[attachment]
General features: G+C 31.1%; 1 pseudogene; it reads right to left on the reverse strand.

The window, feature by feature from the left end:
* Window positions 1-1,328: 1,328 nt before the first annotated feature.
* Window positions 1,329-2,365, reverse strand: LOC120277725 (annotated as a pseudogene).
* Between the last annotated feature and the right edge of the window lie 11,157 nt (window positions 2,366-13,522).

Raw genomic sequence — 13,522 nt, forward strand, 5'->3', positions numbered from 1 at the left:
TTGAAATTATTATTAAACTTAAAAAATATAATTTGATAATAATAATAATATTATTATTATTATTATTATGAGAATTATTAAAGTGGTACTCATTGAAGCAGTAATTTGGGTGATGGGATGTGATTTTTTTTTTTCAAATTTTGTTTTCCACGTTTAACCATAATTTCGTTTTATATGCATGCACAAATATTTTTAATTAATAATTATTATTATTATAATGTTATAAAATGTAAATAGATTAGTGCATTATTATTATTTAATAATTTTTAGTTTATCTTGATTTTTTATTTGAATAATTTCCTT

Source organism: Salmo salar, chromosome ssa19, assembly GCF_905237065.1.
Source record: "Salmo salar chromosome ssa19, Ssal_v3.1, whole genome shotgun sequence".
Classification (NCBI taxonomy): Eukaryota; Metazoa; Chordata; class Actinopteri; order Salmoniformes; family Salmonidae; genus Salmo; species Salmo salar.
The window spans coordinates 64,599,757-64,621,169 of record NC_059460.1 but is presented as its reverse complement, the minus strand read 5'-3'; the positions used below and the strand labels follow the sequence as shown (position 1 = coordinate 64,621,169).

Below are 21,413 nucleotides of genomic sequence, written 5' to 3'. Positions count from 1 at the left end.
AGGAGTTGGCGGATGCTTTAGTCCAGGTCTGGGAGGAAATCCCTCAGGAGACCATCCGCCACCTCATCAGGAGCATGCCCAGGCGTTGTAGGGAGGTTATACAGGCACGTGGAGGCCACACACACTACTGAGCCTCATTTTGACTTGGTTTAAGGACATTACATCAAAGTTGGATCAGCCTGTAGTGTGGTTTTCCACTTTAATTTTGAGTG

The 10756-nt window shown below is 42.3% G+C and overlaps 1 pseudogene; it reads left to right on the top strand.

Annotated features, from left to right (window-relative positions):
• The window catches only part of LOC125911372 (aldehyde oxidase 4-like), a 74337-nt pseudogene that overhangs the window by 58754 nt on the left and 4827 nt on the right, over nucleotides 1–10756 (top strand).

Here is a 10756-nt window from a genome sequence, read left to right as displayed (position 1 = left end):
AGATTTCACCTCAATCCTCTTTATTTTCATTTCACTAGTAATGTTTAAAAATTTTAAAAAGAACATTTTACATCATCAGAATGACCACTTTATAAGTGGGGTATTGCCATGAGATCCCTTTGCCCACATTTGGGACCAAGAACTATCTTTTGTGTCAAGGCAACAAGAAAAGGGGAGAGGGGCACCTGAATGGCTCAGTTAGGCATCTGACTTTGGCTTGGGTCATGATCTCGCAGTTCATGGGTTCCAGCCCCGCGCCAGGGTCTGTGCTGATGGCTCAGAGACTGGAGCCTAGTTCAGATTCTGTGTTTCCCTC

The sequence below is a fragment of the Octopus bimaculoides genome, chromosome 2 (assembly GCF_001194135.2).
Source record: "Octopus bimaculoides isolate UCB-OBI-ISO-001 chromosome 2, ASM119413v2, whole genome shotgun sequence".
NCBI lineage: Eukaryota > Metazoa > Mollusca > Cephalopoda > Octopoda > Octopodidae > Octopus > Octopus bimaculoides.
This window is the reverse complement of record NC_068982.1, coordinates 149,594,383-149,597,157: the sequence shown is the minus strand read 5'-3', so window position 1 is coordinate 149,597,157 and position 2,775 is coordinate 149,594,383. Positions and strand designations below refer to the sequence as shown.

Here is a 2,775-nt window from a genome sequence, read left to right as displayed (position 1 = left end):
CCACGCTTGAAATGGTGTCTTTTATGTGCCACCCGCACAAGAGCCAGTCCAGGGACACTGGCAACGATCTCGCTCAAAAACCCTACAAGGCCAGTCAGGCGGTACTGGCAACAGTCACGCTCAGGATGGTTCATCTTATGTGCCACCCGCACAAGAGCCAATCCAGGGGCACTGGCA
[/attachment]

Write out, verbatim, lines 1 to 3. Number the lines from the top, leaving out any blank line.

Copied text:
General features: G+C 31.1%; 1 pseudogene; it reads right to left on the reverse strand.

The window, feature by feature from the left end:
* Window positions 1-1,328: 1,328 nt before the first annotated feature.